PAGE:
Thursday, September 29, 2011
Prada SS 2012
PRADA is my favorite! Muiccia Prada did a very sweet and amazing job for the MILAN FASHION WEEK!
“I was terrified,” said Miuccia Prada. “I wanted to take on the taboo of sweetness, which is one of the greatest qualities in women. But if you are not aggressive, too? How can that work, for a woman?” Miuccia Prada isn’t really happy—or fully herself as a designer—unless she’s exploring contradictions and burning through to new positions as a feminist. Her hot clash of intellectual impulses roared up the runway as a collection about cars and women, which, of course, is stereotypical, sexist shorthand for the way dumb men brag about the two things as if they’re trophies. A joke, of course, because when Miuccia is this revved up, it’s always about putting women in the driver’s seat.
The set was a garage—foam cars, fake oil slicks, and paint stains on the floor—not that one needed to get over-involved with scenery to understand that this Prada collection was both one of the most satisfyingly rounded and urgently desirable for years. Why? It’s in that edgy, teetering balance between an undercurrent of slutty sexuality and the ladylike hauteur that is the pure essence of Prada. The girls, walking out with greased hair pulled back with bobby pins, wore a wardrobe that, as Miuccia Prada intended, took on sugary pastels, Swiss lace, and tons of feminine pleating and car-print silks merged with hot-rod iconography in leather appliquéd skirts and shoes with 3-D spurs flaming from the heels.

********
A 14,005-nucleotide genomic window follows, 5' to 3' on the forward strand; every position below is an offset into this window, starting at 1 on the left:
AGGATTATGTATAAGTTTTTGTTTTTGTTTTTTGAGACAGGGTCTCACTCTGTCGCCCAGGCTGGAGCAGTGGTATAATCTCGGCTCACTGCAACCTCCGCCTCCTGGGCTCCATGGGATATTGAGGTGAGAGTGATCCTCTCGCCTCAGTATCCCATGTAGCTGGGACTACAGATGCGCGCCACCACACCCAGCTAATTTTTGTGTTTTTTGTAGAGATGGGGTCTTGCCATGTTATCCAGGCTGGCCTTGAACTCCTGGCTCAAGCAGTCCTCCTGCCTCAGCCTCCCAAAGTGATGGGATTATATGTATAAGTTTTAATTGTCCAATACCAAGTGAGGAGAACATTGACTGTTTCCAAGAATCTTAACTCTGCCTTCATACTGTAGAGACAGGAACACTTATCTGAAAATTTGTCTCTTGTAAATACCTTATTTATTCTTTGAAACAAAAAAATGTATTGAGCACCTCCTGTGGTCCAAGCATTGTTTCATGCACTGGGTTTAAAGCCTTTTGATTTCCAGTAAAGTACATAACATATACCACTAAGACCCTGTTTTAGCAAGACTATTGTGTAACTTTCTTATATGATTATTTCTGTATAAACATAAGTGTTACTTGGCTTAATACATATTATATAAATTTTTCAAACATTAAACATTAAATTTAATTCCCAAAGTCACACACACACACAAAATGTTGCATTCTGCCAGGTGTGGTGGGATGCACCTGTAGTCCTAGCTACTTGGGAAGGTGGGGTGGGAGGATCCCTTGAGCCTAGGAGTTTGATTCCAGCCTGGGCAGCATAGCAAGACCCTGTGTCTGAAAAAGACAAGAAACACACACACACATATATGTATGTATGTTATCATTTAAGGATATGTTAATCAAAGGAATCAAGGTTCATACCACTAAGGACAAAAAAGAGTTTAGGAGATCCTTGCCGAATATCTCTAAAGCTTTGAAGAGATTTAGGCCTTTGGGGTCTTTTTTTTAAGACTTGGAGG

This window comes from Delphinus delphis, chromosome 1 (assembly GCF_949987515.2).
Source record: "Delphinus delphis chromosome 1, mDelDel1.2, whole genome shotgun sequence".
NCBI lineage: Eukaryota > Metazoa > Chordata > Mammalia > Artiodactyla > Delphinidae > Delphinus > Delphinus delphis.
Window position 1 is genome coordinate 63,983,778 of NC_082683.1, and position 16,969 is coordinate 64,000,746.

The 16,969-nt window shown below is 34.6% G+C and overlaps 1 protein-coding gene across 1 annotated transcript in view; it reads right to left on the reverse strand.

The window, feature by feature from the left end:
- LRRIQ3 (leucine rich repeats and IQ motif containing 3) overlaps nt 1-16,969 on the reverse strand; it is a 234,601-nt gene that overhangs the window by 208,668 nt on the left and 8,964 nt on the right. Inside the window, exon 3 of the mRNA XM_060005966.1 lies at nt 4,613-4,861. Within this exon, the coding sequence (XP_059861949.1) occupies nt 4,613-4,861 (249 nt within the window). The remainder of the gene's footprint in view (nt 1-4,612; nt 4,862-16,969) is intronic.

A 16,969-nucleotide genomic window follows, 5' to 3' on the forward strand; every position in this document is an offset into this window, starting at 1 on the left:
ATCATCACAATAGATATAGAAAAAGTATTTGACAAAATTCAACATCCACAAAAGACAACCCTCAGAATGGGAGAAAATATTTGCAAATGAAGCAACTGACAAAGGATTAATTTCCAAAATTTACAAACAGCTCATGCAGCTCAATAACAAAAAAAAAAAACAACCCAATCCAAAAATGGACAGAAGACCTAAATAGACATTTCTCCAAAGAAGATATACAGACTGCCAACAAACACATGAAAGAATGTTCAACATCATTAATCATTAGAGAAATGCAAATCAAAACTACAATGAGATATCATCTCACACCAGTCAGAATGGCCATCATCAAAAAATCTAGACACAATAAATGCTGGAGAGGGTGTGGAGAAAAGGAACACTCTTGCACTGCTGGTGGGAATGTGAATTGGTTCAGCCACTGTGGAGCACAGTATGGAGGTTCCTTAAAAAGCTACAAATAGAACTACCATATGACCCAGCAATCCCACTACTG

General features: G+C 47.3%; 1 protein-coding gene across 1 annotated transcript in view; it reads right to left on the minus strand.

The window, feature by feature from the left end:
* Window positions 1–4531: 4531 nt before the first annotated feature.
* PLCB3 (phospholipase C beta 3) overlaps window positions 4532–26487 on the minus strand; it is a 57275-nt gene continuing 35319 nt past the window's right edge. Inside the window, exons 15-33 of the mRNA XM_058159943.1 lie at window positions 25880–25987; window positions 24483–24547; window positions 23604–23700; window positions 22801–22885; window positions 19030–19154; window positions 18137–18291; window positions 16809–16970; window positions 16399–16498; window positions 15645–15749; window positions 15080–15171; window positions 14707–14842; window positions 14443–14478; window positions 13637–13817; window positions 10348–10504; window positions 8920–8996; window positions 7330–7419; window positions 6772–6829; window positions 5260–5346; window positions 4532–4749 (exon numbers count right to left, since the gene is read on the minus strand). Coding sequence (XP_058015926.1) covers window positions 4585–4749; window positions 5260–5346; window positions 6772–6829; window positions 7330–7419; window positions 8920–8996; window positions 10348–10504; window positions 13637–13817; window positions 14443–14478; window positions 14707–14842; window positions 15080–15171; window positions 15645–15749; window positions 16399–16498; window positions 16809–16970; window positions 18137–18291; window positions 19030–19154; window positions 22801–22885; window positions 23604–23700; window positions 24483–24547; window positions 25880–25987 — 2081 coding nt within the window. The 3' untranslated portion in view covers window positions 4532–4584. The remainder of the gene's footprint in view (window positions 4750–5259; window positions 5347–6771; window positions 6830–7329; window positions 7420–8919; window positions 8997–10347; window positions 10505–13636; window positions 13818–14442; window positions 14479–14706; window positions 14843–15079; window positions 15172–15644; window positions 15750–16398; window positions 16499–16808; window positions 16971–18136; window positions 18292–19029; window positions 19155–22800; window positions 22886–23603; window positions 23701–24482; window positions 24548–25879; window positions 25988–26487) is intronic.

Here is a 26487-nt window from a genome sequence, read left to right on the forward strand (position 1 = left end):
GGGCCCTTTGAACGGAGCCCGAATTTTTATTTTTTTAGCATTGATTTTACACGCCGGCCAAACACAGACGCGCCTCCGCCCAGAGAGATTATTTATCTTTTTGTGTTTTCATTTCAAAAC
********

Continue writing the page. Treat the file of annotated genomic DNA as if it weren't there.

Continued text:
On another level, this collection was also a return to the controlled, knee-length silhouettes and bourgeois taste-level first set out in the nineties. “I want to do what I really like,” said Miuccia as she stood backstage after the show, receiving sustained applause from the models and audience alike. The thrill was the feeling that there was something so authentically personal in this show. The renditions of antique jewelry (crystal drop earrings dangling from flowered studs, faux-antique necklaces, and jeweled belts) looked like versions of the pieces the designer wears herself. Yet it was far from a complacent round-up of her greatest hits. Instead, her uses of color—combinations of burgundy with cornflower blue, coral and yellow, bottle-green and pink—were feats she never wanted to pull off in the monochrome nineties. And what clinches it? The overriding fact that, for all her engagement in concept, color, print, and decoration, this is also a collection which is calculated to be accessible. “There are basically no dresses,” she pointed out. “They are all pieces, combined in a realistic way.”